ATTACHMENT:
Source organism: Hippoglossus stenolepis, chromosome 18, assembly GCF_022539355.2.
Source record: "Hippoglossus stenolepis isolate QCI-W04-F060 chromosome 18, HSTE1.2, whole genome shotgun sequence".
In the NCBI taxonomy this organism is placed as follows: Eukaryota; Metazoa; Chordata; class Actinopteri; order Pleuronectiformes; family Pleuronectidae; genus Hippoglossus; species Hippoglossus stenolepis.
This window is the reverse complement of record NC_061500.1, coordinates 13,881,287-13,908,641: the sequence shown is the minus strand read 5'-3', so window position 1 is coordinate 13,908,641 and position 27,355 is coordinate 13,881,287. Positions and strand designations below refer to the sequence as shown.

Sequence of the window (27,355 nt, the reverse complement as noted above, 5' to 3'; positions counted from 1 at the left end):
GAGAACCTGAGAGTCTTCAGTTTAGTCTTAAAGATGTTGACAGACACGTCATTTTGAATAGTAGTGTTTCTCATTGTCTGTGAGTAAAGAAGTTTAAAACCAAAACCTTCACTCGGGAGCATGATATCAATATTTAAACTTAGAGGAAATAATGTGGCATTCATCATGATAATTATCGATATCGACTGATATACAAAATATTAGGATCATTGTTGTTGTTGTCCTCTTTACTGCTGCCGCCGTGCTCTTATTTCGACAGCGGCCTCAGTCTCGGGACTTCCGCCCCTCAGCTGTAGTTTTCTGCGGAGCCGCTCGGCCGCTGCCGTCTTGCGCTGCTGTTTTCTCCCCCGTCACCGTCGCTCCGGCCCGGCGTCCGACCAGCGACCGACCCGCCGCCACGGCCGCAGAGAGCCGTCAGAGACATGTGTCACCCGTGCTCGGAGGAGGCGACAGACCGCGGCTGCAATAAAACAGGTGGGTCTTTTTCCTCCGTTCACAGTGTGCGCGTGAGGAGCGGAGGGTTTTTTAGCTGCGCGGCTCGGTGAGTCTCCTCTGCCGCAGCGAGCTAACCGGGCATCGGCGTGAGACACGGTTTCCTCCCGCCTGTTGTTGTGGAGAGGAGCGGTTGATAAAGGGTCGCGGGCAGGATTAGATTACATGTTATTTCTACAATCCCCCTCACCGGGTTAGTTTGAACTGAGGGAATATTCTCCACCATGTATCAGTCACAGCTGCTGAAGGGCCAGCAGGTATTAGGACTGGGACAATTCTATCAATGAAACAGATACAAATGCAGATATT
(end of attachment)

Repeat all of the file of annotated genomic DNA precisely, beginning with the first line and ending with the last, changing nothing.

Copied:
Source organism: Hippoglossus stenolepis, chromosome 18, assembly GCF_022539355.2.
Source record: "Hippoglossus stenolepis isolate QCI-W04-F060 chromosome 18, HSTE1.2, whole genome shotgun sequence".
In the NCBI taxonomy this organism is placed as follows: Eukaryota; Metazoa; Chordata; class Actinopteri; order Pleuronectiformes; family Pleuronectidae; genus Hippoglossus; species Hippoglossus stenolepis.
This window is the reverse complement of record NC_061500.1, coordinates 13,881,287-13,908,641: the sequence shown is the minus strand read 5'-3', so window position 1 is coordinate 13,908,641 and position 27,355 is coordinate 13,881,287. Positions and strand designations below refer to the sequence as shown.

Sequence of the window (27,355 nt, the reverse complement as noted above, 5' to 3'; positions counted from 1 at the left end):
GAGAACCTGAGAGTCTTCAGTTTAGTCTTAAAGATGTTGACAGACACGTCATTTTGAATAGTAGTGTTTCTCATTGTCTGTGAGTAAAGAAGTTTAAAACCAAAACCTTCACTCGGGAGCATGATATCAATATTTAAACTTAGAGGAAATAATGTGGCATTCATCATGATAATTATCGATATCGACTGATATACAAAATATTAGGATCATTGTTGTTGTTGTCCTCTTTACTGCTGCCGCCGTGCTCTTATTTCGACAGCGGCCTCAGTCTCGGGACTTCCGCCCCTCAGCTGTAGTTTTCTGCGGAGCCGCTCGGCCGCTGCCGTCTTGCGCTGCTGTTTTCTCCCCCGTCACCGTCGCTCCGGCCCGGCGTCCGACCAGCGACCGACCCGCCGCCACGGCCGCAGAGAGCCGTCAGAGACATGTGTCACCCGTGCTCGGAGGAGGCGACAGACCGCGGCTGCAATAAAACAGGTGGGTCTTTTTCCTCCGTTCACAGTGTGCGCGTGAGGAGCGGAGGGTTTTTTAGCTGCGCGGCTCGGTGAGTCTCCTCTGCCGCAGCGAGCTAACCGGGCATCGGCGTGAGACACGGTTTCCTCCCGCCTGTTGTTGTGGAGAGGAGCGGTTGATAAAGGGTCGCGGGCAGGATTAGATTACATGTTATTTCTACAATCCCCCTCACCGGGTTAGTTTGAACTGAGGGAATATTCTCCACCATGTATCAGTCACAGCTGCTGAAGGGCCAGCAGGTATTAGGACTGGGACAATTCTATCAATGAAACAGATACAAATGCAGATATT